Your 1980 salary hike is between a political rock and an economic hard place.
If Hollywood made a thriller of all this, a good title might be "The Incredible Shrinking Pay Raise," or maybe "The Day Ronald Reagan's Shadow Made Washington Stand Still."
Odds are growing that President Carter, who has tentatively halved an 11 percent raise due white collar civil servants in October, could decide more surgery is in order and cut the feds down to nothing
Key Carter aides have concluded there is "no way" the president can "justify" even a watered-down 6.2 percent raise unless Congress okays his federal pay "reform" package by mid-summer. Under the system he wants replaced, federal white collar workers are due an industry catch-up boost of about 11 percent. With "reform" that would shrink to a 6.2 percent raise. Without reform, some are speculating, it might be zero.
On March 25 this column reported "there is a very good chance federal workers will be frozen out of any sort of pay raise this year" unless Carter gets new pay authority. Many unions -- who oppose "reform" -- say such "leaks" to this column amount to blackmail: The choice, as they see it, is to take reform and a 6.2 percent raise, or oppose reform and get nothing.
On Saturday in Atlanta, Alan K. Campbell of the Office of Personnel Management, said the present federal pay system "has lost its credibility. If we do not make major changes and reestablish its credibility, we risk losing the comparability system altogether. The reforms we are proposing," Campbell said, will make the system more accurate and thereby produce results that decisionmakers and critics on all sides of the issue can have confidence in . . ."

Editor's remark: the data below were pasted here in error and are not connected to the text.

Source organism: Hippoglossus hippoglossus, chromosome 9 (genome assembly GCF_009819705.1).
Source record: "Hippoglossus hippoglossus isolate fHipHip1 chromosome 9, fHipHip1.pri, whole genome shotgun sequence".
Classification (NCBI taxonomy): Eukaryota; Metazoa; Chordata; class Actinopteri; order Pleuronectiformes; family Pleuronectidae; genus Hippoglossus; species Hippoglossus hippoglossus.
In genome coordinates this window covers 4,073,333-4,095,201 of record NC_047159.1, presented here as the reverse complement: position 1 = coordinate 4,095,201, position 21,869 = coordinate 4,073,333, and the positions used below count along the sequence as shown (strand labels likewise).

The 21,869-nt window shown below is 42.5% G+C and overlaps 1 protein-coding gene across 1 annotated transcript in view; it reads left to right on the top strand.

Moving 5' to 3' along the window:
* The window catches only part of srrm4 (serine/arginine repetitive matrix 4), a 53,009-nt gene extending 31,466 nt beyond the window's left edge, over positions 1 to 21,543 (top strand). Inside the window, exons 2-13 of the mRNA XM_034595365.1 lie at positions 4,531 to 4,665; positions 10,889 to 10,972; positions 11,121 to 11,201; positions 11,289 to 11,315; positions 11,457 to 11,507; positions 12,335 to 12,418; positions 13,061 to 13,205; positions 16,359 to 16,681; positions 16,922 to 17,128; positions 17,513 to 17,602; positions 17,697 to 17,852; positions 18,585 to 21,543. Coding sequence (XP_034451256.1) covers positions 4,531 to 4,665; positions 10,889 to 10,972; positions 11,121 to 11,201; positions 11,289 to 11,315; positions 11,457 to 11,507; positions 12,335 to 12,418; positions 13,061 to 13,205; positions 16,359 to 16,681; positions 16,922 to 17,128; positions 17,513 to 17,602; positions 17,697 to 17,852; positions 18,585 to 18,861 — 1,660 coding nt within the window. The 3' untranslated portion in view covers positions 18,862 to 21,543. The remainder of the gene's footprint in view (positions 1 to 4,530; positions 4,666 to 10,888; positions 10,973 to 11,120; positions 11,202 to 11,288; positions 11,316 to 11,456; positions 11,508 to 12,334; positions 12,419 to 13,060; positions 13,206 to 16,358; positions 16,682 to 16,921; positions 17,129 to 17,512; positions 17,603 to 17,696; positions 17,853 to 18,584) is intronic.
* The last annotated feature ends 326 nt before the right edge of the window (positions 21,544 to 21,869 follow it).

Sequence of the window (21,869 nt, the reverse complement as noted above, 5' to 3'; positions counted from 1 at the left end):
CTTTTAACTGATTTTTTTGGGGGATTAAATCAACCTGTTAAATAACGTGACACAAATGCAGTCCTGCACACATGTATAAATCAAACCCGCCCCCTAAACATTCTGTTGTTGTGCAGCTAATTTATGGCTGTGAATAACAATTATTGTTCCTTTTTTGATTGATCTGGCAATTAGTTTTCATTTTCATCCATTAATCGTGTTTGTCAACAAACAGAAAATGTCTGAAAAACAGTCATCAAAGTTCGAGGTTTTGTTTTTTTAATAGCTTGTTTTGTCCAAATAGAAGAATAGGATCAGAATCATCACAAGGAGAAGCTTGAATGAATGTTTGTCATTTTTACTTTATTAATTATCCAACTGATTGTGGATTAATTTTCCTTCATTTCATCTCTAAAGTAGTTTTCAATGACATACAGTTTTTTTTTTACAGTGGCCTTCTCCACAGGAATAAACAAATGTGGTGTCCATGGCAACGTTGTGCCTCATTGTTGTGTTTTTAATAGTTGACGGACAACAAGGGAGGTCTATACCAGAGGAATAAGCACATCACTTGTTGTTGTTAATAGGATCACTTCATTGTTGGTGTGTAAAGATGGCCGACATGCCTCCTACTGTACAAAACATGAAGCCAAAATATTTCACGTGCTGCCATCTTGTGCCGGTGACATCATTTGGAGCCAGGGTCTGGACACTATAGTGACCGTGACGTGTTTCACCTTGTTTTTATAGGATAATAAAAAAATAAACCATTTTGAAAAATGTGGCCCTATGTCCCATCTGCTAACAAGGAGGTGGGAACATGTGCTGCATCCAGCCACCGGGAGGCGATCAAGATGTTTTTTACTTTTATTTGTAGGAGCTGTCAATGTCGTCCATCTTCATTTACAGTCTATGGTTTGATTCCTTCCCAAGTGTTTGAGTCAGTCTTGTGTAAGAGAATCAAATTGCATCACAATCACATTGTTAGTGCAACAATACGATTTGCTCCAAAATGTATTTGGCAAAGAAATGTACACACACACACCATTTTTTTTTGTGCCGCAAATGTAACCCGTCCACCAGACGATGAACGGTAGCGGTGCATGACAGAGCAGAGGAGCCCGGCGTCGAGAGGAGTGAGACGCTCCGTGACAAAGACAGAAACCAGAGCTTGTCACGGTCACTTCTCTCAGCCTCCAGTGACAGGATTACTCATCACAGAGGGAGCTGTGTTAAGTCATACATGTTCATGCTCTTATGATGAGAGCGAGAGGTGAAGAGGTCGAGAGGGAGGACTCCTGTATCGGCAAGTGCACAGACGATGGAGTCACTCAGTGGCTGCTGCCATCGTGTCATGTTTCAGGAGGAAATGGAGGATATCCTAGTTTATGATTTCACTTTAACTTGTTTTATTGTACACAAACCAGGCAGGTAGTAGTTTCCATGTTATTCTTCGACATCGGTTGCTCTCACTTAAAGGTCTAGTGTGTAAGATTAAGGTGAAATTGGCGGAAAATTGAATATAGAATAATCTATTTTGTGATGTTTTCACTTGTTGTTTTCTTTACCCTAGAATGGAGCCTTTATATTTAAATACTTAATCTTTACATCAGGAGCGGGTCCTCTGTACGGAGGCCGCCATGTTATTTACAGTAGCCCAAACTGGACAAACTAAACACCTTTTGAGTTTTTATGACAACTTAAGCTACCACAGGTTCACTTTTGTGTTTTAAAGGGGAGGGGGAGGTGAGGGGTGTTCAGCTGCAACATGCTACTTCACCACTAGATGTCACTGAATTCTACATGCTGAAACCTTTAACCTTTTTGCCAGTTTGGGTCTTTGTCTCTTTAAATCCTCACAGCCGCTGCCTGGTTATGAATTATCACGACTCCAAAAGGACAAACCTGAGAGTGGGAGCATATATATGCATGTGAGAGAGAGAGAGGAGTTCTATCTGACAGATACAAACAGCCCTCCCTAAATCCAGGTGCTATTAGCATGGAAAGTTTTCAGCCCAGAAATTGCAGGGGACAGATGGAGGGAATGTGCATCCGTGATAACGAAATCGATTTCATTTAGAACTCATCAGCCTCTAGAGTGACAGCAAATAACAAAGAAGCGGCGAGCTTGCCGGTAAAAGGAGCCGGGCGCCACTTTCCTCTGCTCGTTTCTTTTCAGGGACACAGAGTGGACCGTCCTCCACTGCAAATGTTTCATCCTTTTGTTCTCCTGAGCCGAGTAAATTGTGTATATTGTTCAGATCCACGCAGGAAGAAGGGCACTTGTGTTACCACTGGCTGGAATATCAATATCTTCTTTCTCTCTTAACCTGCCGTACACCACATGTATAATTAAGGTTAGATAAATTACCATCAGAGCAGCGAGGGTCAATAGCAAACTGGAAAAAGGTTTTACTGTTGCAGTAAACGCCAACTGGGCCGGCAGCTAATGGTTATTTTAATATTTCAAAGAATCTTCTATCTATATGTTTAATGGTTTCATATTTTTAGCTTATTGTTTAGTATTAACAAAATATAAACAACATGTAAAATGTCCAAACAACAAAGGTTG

Campbell is President Carter's chief adviser on federal personnel matters. He made the statement at field hearings on pay reform. They are being held by Rep. Gladys N. Spellman (D-Md.). She chairs the House subcommittee that has jurisdiction over federal pay matters. Spellman, who represents a number of federal workers, said it sounded like "blackmail" to her, and she said she couldn't believe President Carter would offer federal workers the choice of "reform" or no raise at all.
It may sound like blackmail, the Carer people say, but it is a realistic, pragmatic statement. They expect Ronald Reagan will be the GOP presidential candidate. And they wouldn't be surprised if the former California governor called for a freeze on federal salaries.
To counter Reagan's attacks on government spending, Carter aids say, the president could be pushed to reduce or eliminate the 1980 raise -- and maybe give it to the military. The way to avoid it, they speculate, would be to put "reform" into effect, and use a pay system that matches government wages and fringe benefits against those in industry. Under it, they expect "fairer" data that the public and Congress would believe and accept.